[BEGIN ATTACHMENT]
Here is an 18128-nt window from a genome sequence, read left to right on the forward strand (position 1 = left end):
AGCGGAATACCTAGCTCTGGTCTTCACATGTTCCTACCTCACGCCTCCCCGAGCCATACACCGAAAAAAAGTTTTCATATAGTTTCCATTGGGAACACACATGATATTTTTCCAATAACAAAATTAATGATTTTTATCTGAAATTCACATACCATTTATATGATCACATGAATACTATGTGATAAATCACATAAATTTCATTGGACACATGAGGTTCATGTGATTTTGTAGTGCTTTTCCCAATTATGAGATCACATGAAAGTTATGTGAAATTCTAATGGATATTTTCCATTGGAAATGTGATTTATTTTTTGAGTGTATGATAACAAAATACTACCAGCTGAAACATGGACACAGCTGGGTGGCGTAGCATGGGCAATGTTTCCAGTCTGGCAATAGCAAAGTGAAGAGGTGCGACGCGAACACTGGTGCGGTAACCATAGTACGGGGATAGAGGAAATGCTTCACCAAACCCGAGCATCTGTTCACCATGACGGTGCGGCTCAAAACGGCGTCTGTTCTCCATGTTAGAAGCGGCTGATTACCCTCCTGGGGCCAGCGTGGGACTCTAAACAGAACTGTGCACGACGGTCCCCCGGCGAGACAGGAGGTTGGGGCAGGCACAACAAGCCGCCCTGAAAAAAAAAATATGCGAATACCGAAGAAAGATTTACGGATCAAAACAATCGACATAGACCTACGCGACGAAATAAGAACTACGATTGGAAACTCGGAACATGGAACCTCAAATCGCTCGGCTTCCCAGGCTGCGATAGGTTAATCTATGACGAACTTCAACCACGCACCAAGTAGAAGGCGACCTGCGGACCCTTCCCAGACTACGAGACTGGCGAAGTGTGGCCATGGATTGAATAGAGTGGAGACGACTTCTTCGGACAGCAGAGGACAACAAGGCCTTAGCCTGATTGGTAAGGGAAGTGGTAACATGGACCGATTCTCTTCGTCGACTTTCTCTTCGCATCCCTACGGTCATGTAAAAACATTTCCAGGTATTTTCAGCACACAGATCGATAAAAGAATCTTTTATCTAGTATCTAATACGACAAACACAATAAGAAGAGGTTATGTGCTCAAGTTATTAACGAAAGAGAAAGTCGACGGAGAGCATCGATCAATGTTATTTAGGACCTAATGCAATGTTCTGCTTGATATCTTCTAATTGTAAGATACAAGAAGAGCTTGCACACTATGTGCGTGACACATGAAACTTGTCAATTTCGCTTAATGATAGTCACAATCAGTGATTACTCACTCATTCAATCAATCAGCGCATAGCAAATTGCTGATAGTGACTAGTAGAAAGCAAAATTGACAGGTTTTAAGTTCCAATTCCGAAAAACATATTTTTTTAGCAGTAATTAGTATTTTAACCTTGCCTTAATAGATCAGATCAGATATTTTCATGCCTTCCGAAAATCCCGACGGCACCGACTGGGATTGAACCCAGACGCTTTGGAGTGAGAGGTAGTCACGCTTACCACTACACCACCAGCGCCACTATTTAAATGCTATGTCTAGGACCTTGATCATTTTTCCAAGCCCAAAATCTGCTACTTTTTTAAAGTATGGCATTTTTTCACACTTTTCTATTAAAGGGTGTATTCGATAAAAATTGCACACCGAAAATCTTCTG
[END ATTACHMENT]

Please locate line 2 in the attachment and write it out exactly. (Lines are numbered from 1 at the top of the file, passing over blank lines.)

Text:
AGCGGAATACCTAGCTCTGGTCTTCACATGTTCCTACCTCACGCCTCCCCGAGCCATACACCGAAAAAAAGTTTTCATATAGTTTCCATTGGGAACACACATGATATTTTTCCAATAACAAAATTAATGATTTTTATCTGAAATTCACATACCATTTATATGATCACATGAATACTATGTGATAAATCACATAAATTTCATTGGACACATGAGGTTCATGTGATTTTGTAGTGCTTTTCCCAATTATGAGATCACATGAAAGTTATGTGAAATTCTAATGGATATTTTCCATTGGAAATGTGATTTATTTTTTGAGTGTATGATAACAAAATACTACCAGCTGAAACATGGACACAGCTGGGTGGCGTAGCATGGGCAATGTTTCCAGTCTGGCAATAGCAAAGTGAAGAGGTGCGACGCGAACACTGGTGCGGTAACCATAGTACGGGGATAGAGGAAATGCTTCACCAAACCCGAGCATCTGTTCACCATGACGGTGCGGCTCAAAACGGCGTCTGTTCTCCATGTTAGAAGCGGCTGATTACCCTCCTGGGGCCAGCGTGGGACTCTAAACAGAACTGTGCACGACGGTCCCCCGGCGAGACAGGAGGTTGGGGCAGGCACAACAAGCCGCCCTGAAAAAAAAAATATGCGAATACCGAAGAAAGATTTACGGATCAAAACAATCGACATAGACCTACGCGACGAAATAAGAACTACGATTGGAAACTCGGAACATGGAACCTCAAATCGCTCGGCTTCCCAGGCTGCGATAGGTTAATCTATGACGAACTTCAACCACGCACCAAGTAGAAGGCGACCTGCGGACCCTTCCCAGACTACGAGACTGGCGAAGTGTGGCCATGGATTGAATAGAGTGGAGACGACTTCTTCGGACAGCAGAGGACAACAAGGCCTTAGCCTGATTGGTAAGGGAAGTGGTAACATGGACCGATTCTCTTCGTCGACTTTCTCTTCGCATCCCTACGGTCATGTAAAAACATTTCCAGGTATTTTCAGCACACAGATCGATAAAAGAATCTTTTATCTAGTATCTAATACGACAAACACAATAAGAAGAGGTTATGTGCTCAAGTTATTAACGAAAGAGAAAGTCGACGGAGAGCATCGATCAATGTTATTTAGGACCTAATGCAATGTTCTGCTTGATATCTTCTAATTGTAAGATACAAGAAGAGCTTGCACACTATGTGCGTGACACATGAAACTTGTCAATTTCGCTTAATGATAGTCACAATCAGTGATTACTCACTCATTCAATCAATCAGCGCATAGCAAATTGCTGATAGTGACTAGTAGAAAGCAAAATTGACAGGTTTTAAGTTCCAATTCCGAAAAACATATTTTTTTAGCAGTAATTAGTATTTTAACCTTGCCTTAATAGATCAGATCAGATATTTTCATGCCTTCCGAAAATCCCGACGGCACCGACTGGGATTGAACCCAGACGCTTTGGAGTGAGAGGTAGTCACGCTTACCACTACACCACCAGCGCCACTATTTAAATGCTATGTCTAGGACCTTGATCATTTTTCCAAGCCCAAAATCTGCTACTTTTTTAAAGTATGGCATTTTTTCACACTTTTCTATTAAAGGGTGTATTCGATAAAAATTGCACACCGAAAATCTTCTG